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    • Pyramids, built by the Egyptians and reversed by sharksby Pierre Labourgade, Valentin Santanbien and Morgan Schler

      Published by Charlotte Recapet the October 5, 2020 on 8:28 AM

      The case of a extreme inverted trophic pyramid of reef sharks supported by spawning groupers in Fakarava, French Polynesia

      Predators play a key role in the structure and functioning of ecosystems (Paine 1966; Begon et al. 2006). Through food webs, the relationship between preys and predators is crucial in order to maintain a balance, including in marine ecosystems (Woodson et al. 2018). A trophic pyramid is a graphic representation designed to show the biomass at each level of the food chain. The lowest level starts with decomposers and the pyramid ends with top predators. This is called a pyramid because generally, the biomass in the lower levels turns out to be much higher than in the upper levels (Figure 1 A). However, in the marine environment, and in some remote and almost unoccupied areas, predators may dominate in terms of biomass, generating an inverted pyramid (Figure 1 B).

      Figure 1 Diagram of a normal (A) and inverted (B) trophic pyramid

      Aggregations of grey reef sharks, Carcharhinus amblyrhynchos are observed on some reefs in the Indo-Pacific (Robbins 2006) (Figure 2). The southern pass of Fakarava atoll in French Polynesia has a population of around 600 individuals of this species (Mourier et al. 2016) (Figure 3). This makes it one of the few places to present such a large grouping. With such a large population on a reef channel of just over 1 kilometer, the area has up to three times the biomass per hectare documented for any other reef shark aggregation (Nadon et al. 2012). The biomass of predators is then much greater than preys, thus generating an inverted trophic pyramid. During this study, scientists tried to understand how those large group of sharks can survive when prey biomass is insufficient.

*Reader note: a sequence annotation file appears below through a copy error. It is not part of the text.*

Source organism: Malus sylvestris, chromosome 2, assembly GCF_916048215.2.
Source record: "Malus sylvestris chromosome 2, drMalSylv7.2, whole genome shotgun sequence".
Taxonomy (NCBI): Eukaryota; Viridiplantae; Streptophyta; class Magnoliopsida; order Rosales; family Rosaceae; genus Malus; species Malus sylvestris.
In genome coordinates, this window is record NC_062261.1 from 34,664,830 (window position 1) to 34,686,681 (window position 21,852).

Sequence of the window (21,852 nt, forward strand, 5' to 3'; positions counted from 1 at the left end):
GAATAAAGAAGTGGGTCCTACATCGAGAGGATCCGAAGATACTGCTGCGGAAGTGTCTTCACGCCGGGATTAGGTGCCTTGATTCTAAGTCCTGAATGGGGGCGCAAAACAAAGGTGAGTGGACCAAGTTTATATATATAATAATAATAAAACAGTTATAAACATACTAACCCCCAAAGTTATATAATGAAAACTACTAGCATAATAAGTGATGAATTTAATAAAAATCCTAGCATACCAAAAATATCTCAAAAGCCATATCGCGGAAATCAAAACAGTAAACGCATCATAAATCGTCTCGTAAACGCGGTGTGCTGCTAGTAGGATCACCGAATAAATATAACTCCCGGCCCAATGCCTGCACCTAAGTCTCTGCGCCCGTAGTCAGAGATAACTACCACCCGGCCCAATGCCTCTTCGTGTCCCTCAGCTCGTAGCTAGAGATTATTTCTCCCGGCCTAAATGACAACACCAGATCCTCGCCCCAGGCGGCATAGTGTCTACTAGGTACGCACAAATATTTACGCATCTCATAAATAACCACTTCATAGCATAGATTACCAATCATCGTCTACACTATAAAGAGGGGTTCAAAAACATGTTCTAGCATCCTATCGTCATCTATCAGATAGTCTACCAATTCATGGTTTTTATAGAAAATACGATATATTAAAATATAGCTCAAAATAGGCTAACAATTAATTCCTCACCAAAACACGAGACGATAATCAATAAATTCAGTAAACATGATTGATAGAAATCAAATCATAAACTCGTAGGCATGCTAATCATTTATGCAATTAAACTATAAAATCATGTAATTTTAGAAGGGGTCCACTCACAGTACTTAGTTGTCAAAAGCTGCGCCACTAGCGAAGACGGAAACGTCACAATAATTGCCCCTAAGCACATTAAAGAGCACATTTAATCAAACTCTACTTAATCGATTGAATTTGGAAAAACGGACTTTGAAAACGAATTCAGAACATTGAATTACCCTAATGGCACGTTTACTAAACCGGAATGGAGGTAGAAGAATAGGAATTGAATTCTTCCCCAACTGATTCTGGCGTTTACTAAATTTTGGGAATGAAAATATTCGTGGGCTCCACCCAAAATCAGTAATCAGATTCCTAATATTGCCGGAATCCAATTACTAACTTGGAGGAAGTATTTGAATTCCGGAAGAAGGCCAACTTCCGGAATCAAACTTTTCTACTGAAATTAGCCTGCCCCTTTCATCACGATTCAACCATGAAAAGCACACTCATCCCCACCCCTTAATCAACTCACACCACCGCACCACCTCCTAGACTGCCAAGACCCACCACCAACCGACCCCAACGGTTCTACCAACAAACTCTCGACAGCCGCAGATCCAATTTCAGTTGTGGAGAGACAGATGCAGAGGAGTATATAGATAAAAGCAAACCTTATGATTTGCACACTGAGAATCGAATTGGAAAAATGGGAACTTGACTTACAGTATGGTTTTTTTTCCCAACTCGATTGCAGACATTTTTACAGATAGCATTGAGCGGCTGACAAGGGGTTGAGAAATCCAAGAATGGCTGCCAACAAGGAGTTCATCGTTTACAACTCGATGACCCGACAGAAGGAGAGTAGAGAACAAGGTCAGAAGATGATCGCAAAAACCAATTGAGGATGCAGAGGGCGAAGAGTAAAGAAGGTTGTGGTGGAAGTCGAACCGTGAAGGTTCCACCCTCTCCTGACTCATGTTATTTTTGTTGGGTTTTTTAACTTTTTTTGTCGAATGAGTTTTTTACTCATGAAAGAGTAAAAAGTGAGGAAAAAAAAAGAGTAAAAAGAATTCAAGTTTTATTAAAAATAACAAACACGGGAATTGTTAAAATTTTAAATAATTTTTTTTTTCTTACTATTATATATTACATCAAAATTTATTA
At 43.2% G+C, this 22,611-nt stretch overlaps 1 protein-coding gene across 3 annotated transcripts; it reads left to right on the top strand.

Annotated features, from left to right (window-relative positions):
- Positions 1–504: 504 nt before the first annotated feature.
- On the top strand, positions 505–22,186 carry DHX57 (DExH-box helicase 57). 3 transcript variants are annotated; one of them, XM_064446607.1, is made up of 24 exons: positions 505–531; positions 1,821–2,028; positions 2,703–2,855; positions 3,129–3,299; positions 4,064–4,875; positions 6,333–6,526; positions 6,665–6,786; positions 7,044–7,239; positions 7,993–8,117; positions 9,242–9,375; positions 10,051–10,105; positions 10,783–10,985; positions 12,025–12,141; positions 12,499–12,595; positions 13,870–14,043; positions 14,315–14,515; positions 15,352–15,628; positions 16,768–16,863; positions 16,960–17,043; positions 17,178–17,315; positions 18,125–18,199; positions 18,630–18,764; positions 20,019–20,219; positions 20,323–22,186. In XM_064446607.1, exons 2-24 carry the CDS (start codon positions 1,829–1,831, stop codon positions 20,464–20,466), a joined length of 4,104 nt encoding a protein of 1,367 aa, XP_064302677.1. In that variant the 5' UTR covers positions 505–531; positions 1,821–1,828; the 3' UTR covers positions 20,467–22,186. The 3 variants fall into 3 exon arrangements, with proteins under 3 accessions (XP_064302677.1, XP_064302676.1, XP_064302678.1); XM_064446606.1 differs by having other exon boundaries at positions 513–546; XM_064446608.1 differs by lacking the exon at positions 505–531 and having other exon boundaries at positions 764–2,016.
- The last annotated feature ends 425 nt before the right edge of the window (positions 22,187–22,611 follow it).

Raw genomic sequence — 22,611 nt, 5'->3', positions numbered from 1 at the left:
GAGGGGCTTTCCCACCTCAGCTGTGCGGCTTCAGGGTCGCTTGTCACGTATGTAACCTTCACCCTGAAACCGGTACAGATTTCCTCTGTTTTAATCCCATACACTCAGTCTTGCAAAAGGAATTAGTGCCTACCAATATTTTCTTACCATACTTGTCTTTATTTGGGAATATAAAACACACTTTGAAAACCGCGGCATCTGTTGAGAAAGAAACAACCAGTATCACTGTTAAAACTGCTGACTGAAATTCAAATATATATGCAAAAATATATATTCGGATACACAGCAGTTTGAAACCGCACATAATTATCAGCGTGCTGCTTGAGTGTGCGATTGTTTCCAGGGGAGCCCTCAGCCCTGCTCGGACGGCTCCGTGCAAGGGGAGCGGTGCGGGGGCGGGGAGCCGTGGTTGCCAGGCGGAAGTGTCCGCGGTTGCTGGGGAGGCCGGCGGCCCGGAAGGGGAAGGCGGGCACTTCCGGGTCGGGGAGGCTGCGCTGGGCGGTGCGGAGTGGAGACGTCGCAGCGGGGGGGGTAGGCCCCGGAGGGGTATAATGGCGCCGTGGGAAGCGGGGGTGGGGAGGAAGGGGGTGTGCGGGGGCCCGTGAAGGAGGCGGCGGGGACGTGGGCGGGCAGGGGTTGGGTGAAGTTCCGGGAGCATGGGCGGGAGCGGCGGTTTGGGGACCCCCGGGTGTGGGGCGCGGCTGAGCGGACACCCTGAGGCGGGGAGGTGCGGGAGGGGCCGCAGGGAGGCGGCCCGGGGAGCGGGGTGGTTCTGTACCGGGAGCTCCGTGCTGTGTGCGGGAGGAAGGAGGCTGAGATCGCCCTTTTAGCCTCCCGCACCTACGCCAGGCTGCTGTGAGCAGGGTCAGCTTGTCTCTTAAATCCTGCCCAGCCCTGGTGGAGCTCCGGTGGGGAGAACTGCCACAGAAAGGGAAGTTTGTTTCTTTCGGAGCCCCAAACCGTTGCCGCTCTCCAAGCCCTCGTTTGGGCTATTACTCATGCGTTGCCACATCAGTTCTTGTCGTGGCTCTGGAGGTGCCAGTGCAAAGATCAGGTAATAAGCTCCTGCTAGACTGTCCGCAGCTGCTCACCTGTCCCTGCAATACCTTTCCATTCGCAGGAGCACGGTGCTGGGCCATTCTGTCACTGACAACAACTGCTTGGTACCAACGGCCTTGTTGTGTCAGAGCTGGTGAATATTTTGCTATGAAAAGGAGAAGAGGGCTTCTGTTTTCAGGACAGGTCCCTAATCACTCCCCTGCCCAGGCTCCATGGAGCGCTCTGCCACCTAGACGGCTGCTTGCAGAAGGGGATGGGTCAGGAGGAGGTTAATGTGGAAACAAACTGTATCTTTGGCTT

Figure 2. Aggregation of grey reef sharks

      Figure 3. Panoramic view of Fakarava atoll

      During the study period, video-assisted underwater visual surveys conducted across the pass allow the researchers to find that sharks population can represent up to 700 individuals. Then, scientists use bioenergetic models based on known value of parameters that influence energetics needs of shark-like “asymptotic length”, “growth rate” or “proportion of fish in the diet” to determine prey biomass needed for all the individuals. According to bioenergetic models, the food requirements to maintain that large population is approximately 90 tons of fish per year, which is not provided by the environment as it is. However, the pass is used as a breeding ground for many fish species, thereby reducing the prey-shark ratio. This means that the prey biomass will be much higher than that of sharks during these reproduction periods (Mourier et al. 2016), leading to frenetic predation behavior in the shark that will allow it to meet its energy needs (Robbins and Renaud 2016; Weideli, Mourier, and Planes 2015). Furthermore, the continuous presence of prey aggregation is ensured by the successive migration of different species to this site, in order to meet the metabolic demands of the shark population present (Craig 1998). With simulation-based on researcher bioenergetic model, sharks would not have enough energetic income after 75 days if other prey species didn’t migrate to the pass. There is, therefore, an idea of metapopulation where the exchange of individuals between populations in normal and inverted trophic pyramids ensures that the energy needs of each individual are met (Figure 4). This exchange of individuals between populations will allow the long-term maintenance of the species and, in the case presented here, of the shark.

      Figure 3. Diagram of the transfer of potential prey for the shark between two normal pyramids and one inverted trophic pyramid via migratory flows

      The temporal aspect in the movement of individuals between populations is therefore important to be considered during the development of management and conservation measures. Indeed, if we want to ensure the sustainability of the grey reef shark in this pass, we must not only protect the habitat on-site, but also the original habitat of different species that come to reproduce in the pass. These species are indeed essential for the survival of sharks since they represent the only source of energy available during certain periods of the year.

      Read the full study: Mourier, J., Maynard, J., Parravicini, V., Ballesta, L., Clua, E., Domeier, M.L., and Planes, S. (2016). Extreme inverted trophic pyramid of reef sharks supported by spawning groupers. Current Biology 26 (15): 2011–2016.

      Other cited articles:

      Begon, Michael, Colin R. Townsend, et John L. Harper. 2006. Ecology: from individuals to ecosystems. Sirsi i9781405111171.